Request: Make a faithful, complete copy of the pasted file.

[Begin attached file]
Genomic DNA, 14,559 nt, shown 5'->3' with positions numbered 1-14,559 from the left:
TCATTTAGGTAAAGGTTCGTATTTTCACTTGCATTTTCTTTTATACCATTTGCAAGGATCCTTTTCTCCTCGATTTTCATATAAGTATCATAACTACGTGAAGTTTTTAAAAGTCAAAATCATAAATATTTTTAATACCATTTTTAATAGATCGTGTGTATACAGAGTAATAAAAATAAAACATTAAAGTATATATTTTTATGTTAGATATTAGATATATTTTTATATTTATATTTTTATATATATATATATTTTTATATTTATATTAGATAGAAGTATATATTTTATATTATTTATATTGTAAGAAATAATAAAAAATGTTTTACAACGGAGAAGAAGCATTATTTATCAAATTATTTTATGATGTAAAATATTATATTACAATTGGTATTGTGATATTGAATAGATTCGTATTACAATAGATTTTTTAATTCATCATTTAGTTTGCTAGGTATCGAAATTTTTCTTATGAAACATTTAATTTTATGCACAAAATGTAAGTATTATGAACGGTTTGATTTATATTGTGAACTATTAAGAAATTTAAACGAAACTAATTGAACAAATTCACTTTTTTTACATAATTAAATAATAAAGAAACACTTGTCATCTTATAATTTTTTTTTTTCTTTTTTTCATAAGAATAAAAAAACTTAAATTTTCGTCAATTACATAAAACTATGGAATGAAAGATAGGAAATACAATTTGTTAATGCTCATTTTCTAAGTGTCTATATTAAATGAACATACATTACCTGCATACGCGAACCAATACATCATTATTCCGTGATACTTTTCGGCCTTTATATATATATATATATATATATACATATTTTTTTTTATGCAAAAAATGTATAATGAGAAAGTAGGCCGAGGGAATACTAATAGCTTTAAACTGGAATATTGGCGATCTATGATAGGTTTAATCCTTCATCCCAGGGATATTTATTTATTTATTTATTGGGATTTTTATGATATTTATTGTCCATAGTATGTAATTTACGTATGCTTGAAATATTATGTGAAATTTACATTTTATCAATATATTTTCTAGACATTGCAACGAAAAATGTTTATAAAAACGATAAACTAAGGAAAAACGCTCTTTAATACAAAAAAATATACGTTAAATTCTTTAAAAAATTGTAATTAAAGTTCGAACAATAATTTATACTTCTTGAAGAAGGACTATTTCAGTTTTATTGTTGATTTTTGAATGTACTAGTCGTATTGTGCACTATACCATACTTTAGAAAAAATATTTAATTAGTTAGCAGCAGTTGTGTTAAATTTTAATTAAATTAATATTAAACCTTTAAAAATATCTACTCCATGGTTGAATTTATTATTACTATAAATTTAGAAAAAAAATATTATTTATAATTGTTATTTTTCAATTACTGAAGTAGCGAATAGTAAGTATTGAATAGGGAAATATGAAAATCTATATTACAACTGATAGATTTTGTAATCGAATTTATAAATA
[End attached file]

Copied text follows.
Genomic DNA, 14,559 nt, shown 5'->3' with positions numbered 1-14,559 from the left:
TCATTTAGGTAAAGGTTCGTATTTTCACTTGCATTTTCTTTTATACCATTTGCAAGGATCCTTTTCTCCTCGATTTTCATATAAGTATCATAACTACGTGAAGTTTTTAAAAGTCAAAATCATAAATATTTTTAATACCATTTTTAATAGATCGTGTGTATACAGAGTAATAAAAATAAAACATTAAAGTATATATTTTTATGTTAGATATTAGATATATTTTTATATTTATATTTTTATATATATATATATTTTTATATTTATATTAGATAGAAGTATATATTTTATATTATTTATATTGTAAGAAATAATAAAAAATGTTTTACAACGGAGAAGAAGCATTATTTATCAAATTATTTTATGATGTAAAATATTATATTACAATTGGTATTGTGATATTGAATAGATTCGTATTACAATAGATTTTTTAATTCATCATTTAGTTTGCTAGGTATCGAAATTTTTCTTATGAAACATTTAATTTTATGCACAAAATGTAAGTATTATGAACGGTTTGATTTATATTGTGAACTATTAAGAAATTTAAACGAAACTAATTGAACAAATTCACTTTTTTTACATAATTAAATAATAAAGAAACACTTGTCATCTTATAATTTTTTTTTTTCTTTTTTTCATAAGAATAAAAAAACTTAAATTTTCGTCAATTACATAAAACTATGGAATGAAAGATAGGAAATACAATTTGTTAATGCTCATTTTCTAAGTGTCTATATTAAATGAACATACATTACCTGCATACGCGAACCAATACATCATTATTCCGTGATACTTTTCGGCCTTTATATATATATATATATATATATACATATTTTTTTTTATGCAAAAAATGTATAATGAGAAAGTAGGCCGAGGGAATACTAATAGCTTTAAACTGGAATATTGGCGATCTATGATAGGTTTAATCCTTCATCCCAGGGATATTTATTTATTTATTTATTGGGATTTTTATGATATTTATTGTCCATAGTATGTAATTTACGTATGCTTGAAATATTATGTGAAATTTACATTTTATCAATATATTTTCTAGACATTGCAACGAAAAATGTTTATAAAAACGATAAACTAAGGAAAAACGCTCTTTAATACAAAAAAATATACGTTAAATTCTTTAAAAAATTGTAATTAAAGTTCGAACAATAATTTATACTTCTTGAAGAAGGACTATTTCAGTTTTATTGTTGATTTTTGAATGTACTAGTCGTATTGTGCACTATACCATACTTTAGAAAAAATATTTAATTAGTTAGCAGCAGTTGTGTTAAATTTTAATTAAATTAATATTAAACCTTTAAAAATATCTACTCCATGGTTGAATTTATTATTACTATAAATTTAGAAAAAAAATATTATTTATAATTGTTATTTTTCAATTACTGAAGTAGCGAATAGTAAGTATTGAATAGGGAAATATGAAAATCTATATTACAACTGATAGATTTTGTAATCGAATTTATAAATA